Argentina has recently passed a new law on financial leasing aimed at effectively transforming leasing into a useful financial tool. The main aspects of the new law include the following:
Certain intangibles (like trademarks, industrial models and software) are now allowed to be the subject of financial leasing, while the prior law only allowed the leasing of tangible assets.
Any individual or entity may now be a lessor, where the former law only allowed financial entities or specific purpose companies to act in this capacity. The lessor may acquire the assets to be leased upon an specific request by the lessee, or even lease assets owned by a third party.
Sale-leaseback is now expressly allowed. In this connection, the new law also allows for rent payments over the life of the leasing and the price of the purchase option to be freely agreed between the parties (and not necessarily relate them to amortization). Moreover, the cost of additional services (like import duties, asset insurance etc) may be included in the rental payments.
The purchase option may be exercised at such time during the life of the agreement as determined by the parties, or upon payment of 75% of the total rent should the contract remain silent on the subject.
Leasing agreements be registered before the relevant public registry in order to be valid vis-à-vis third parties.
Upon bankruptcy of the lessee the receiver has the option to continue the lease, in which case all rentals accrued thereafter enjoy the highest level of priority. The same option applies in case of reorganization, in which case the lesee must pay all rentals already due and keep all rentals acrued thereafter up-to-date.
Upon default by the lessee, the lessor is entitled to executory proceedings for collection of overdue rent by presenting the court with the leasing agreement and evidence of a five-day cure notice given to the lessee. In the case of personal property leasing, the lessor may opt to: (i) request the seizure of the leased asset, terminate the agreement and collect only the overdue payments plus liquidated damages and interest; or (ii) demand acceleration of all pending rent payments and the option purchase price plus liquidated damages and interest, while the lessee keeps the leased asset. In the case of real property leasing, the lessor may, in addition to executory collection procedures, demand vacation of the premises, with prior notice to the lessee for a term that varies depending on how much of the total rental price has been paid at the time of default.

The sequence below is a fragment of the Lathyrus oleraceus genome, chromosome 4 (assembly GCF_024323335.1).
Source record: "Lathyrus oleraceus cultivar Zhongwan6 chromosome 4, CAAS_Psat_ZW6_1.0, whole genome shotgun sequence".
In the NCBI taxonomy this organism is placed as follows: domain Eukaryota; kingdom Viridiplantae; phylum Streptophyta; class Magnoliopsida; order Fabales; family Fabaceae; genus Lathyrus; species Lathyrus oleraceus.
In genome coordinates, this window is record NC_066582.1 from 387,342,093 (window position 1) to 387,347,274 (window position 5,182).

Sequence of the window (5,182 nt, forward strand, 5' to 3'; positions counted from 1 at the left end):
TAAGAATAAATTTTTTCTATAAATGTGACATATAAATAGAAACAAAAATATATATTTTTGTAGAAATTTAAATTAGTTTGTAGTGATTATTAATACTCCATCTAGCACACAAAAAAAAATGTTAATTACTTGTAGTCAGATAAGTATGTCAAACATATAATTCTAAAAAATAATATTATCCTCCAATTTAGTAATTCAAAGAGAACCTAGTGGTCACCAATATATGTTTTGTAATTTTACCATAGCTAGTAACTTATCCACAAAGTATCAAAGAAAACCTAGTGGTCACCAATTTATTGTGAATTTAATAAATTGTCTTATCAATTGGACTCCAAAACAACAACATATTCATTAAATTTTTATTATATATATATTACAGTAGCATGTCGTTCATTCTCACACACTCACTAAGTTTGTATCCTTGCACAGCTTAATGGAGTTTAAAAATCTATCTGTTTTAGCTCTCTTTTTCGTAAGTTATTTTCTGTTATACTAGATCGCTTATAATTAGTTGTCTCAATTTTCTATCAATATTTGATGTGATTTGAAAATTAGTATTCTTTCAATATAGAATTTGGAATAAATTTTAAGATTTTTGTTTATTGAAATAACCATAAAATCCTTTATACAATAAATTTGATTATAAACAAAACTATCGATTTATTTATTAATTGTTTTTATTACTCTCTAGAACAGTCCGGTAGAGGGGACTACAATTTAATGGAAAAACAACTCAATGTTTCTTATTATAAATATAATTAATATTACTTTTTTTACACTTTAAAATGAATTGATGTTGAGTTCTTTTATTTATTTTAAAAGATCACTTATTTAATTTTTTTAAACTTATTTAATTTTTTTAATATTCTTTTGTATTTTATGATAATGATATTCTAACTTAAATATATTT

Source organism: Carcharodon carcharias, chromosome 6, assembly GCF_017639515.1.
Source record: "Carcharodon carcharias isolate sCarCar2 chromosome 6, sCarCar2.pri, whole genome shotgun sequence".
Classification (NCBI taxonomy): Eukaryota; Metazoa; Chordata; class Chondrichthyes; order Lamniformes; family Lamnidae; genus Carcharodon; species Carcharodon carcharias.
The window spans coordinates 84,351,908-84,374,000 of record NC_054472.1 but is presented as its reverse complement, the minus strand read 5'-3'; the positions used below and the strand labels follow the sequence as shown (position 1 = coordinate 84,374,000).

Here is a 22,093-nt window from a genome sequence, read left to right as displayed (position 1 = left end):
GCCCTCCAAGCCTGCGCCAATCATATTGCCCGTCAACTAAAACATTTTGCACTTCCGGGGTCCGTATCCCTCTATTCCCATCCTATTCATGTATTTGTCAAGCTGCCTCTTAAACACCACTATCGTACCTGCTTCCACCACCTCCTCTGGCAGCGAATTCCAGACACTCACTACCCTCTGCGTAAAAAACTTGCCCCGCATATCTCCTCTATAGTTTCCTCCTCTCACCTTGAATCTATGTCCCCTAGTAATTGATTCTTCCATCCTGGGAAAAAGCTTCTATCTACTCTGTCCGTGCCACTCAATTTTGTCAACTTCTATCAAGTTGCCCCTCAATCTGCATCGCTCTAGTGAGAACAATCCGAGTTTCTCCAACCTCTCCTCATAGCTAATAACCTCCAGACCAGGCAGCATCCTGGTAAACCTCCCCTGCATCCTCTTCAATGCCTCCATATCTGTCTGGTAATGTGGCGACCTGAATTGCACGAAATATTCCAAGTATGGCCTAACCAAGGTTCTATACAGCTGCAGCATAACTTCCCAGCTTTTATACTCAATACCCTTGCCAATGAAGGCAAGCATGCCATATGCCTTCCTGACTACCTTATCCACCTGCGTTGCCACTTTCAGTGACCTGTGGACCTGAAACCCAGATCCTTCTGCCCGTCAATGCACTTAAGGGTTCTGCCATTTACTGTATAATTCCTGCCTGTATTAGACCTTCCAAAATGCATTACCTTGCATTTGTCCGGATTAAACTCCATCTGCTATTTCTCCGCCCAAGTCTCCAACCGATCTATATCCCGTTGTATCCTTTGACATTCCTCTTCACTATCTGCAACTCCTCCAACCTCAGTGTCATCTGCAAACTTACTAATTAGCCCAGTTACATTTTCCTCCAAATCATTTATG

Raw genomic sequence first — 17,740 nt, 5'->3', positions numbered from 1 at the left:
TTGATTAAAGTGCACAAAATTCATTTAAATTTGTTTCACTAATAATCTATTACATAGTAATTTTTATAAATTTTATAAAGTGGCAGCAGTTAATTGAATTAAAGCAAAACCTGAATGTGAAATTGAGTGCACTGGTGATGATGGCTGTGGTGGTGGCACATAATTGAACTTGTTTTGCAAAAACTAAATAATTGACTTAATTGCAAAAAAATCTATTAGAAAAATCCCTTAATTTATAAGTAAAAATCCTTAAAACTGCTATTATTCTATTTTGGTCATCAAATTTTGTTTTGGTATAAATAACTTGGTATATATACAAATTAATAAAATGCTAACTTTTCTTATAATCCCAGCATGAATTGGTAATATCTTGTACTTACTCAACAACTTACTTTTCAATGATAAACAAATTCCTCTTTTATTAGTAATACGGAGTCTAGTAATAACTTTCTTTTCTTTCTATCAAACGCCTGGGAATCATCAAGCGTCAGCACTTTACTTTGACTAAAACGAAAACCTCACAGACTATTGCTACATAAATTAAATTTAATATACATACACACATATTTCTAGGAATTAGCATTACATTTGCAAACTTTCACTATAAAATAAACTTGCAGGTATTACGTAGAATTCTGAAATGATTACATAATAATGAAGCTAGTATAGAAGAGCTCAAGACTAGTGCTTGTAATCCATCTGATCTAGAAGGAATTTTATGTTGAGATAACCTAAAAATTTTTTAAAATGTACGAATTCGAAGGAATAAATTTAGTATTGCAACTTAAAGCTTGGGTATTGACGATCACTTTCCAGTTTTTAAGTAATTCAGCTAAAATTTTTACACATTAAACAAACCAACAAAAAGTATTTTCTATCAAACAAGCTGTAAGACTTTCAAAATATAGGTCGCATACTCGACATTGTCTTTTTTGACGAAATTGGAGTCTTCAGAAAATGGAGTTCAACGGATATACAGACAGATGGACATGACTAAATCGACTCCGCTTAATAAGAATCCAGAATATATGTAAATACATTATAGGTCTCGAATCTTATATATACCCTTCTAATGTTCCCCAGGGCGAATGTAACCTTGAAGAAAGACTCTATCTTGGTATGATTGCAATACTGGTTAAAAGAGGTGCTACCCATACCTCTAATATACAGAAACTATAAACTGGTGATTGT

The new law eliminates strict liability of the lessor for any damages caused by the leased assets, leaving only the lessee responsible for such damages. This is a considerable departure from the general regime of the Argentine Civil Code, which establishes strict liability for the owner of goods considered to be dangerous or risky, and acquires special importance in the case of automobile leasing.
Lessor and lessee can agree to exclude liability of the lessor for marketability or hidden defects of the leased asset, except when the lessor is the manufacturer or producer of the asset or when the asset was owned by the lessor prior to the execution of the leasing agreement.
The right to receive rent payments and the purchase option price may be freely assigned by the lessor. For purposes of securitization of leasing agreements, the new law allows for en masse assignments without the need for notifying each individual lessee.
Payment of Value Added Tax (VAT) on leasing agreements is only due upon each payment (of rent or purchase option) becoming due or being actually received by the lessor (whichever comes first). Under the old law, VAT liability on the value of the entire contract arose upon delivery of the leased asset to the lessee. The new law further authorizes the executive branch to extend to leasing agreements a deferral regime for VAT payments, which regime (together with other tax aspects of leasing) is still to be further defined by administrative regulation.